Theater patrons have a sense of entitlement. In movie theaters some see nothing wrong with leaving gum on the bottom of their seat or taking a knife to the upholstery. On a drive-in, speakers and heaters are fair game for extraction. Getting past a drive-in box office with a few extra passengers hidden under blankets or sequestered in the trunk is considered fair play.
One of my main occupations at Westlane Auto Movie was the identification of a car with people in the trunk. Most gave themselves away by stopping on the road and turning off their lights. I didn’t even need binoculars, I could spot a sneak-in a mile away from the front window of our trailer.
Many nights, I stood beneath the projection booth, a flashlight in my hand, with my father or one of his employees. I would watch the movie. I would watch the road. I would answer questions and offer assistance. I even had a badge with my name on it.
My father was a dog lover. Being an apartment dweller and a theater manager, with iffy hours, he was never able to care for a dog. I remember he had a stuffed Scotty that he kept by the phony fireplace the apartment on 35th Avenue in Oakland, but it wasn’t until he took over Westlane Auto Movie that he seriously considered getting a family dog. We were living out in the middle of nowhere. A watchdog would offer security and companionship.
I grew up watching Lassie and Rin Tin Tin. As far as I knew, dogs were the smartest animals of Earth. If you wanted a breed of dog that would save the day, Collies and German Shepherds were the dog of choice. They could smell trouble and resolve any problem that might come your way.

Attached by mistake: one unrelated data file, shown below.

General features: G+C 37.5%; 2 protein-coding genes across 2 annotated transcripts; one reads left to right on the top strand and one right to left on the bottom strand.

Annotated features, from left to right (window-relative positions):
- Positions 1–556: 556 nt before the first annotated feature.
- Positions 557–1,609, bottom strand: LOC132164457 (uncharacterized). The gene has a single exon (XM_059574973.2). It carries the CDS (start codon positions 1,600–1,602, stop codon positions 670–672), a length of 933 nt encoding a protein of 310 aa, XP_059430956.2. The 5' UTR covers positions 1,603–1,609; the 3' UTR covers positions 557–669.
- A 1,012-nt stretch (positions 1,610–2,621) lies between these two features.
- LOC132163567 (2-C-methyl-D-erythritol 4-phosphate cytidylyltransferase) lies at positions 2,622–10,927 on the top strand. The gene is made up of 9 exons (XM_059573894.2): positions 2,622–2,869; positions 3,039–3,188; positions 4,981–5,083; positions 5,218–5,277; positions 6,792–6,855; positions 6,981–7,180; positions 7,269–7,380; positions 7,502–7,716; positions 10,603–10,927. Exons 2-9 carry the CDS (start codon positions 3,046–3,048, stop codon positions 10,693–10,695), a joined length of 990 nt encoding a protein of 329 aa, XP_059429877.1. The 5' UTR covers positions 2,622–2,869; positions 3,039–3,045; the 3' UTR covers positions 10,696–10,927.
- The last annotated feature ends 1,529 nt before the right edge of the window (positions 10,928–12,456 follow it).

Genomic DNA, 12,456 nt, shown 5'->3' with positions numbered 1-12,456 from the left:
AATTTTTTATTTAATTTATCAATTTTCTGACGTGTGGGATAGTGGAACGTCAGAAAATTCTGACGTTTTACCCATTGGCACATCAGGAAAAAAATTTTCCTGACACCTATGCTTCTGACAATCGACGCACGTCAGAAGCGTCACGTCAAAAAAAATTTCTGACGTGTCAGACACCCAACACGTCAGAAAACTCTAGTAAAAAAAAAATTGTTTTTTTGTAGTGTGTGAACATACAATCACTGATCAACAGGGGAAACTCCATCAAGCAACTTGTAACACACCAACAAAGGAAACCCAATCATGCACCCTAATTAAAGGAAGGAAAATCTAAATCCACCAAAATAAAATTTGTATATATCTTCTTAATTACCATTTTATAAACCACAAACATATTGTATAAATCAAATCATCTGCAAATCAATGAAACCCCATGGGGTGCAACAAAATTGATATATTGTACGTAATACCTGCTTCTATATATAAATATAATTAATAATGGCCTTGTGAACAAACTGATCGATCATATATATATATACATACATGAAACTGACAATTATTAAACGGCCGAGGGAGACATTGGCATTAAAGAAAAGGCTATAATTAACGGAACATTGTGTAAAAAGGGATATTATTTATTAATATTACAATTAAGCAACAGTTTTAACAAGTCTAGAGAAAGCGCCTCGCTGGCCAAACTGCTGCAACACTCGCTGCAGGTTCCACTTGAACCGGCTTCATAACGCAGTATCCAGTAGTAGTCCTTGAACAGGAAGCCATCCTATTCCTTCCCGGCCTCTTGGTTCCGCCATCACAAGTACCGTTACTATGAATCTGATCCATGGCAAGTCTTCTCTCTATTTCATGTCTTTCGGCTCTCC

Our first dog was a Collie that I named Whimpy. I must have been going through a Popeye phase when I named him. Whimpy was a sweet dog, but he took to wandering off. We were able to retrieve him the first couple of times, alerted by a rural neighbor who lived across the road from the theater marquee, but Whimpy eventually disappeared and we replaced him with a German Shepard that I named Vaughn. I don’t think he resembled Robert Vaughn from The Man from UNCLE television show, but that’s probably where he got his name.
Vaughn seldom strayed beyond the drive-in gate. He was a noble watch dog. One day I found him in my small bedroom wandering around in circles completely disoriented. We took him to a vet who informed us that there was neurological damage, so we had to put him down. Given our low standard of living, we wouldn’t have been able to afford any extensive treatment, but I am pretty sure I was present for the diagnosis and Vaughn’s condition was fatal.
Soon after Vaughn’s demise, I saw a German Shepherd, playing between the playground and the snack bar with another dog. As it would turn out, the owners were looking for someone to adopt him. I guess they had one dog two many. His name was Eldridge, after political activist, Eldridge Cleaver. Since he already answered to Eldridge, we kept the name. Eldridge was a very good climber. He would often climb up the slide on the playground and survey the fields that surrounded the drive-in. He never strayed.
One night, I was hanging out at the snack bar when a customer came in and told my mother that someone was ripping speakers off their posts. My father told me to go to the trailer and get Eldridge. I quickly put him on his leash and headed for the glow of my father’s flashlight.
I arrived to the sound of a loud voice telling my father, “We paid our money and we don’t have to leave.” My father informed a group of three or four drunken college students that the police were on the way. Since we were out of the jurisdiction of the local police it was doubtful that the police had been called. A call to the County Sheriff would result in a response time of forty-five minutes to an hour, so we seldom bothered.
When Eldridge started growling the situation escalated. One of the young hoodlums pulled a knife and said, “If you let that dog go I will cut him to pieces.” We had no recourse but to back off and call the Sheriff. When the Sheriff arrived the car load of trouble makers was long gone.
The drive-in theater was our front yard. We called it home, but we had no real authority over our visitors. The power of the flashlight and the dog was an illusion. If I had let Eldridge go he wouldn’t have been a hero. He would have been a dead dog. I have no doubt.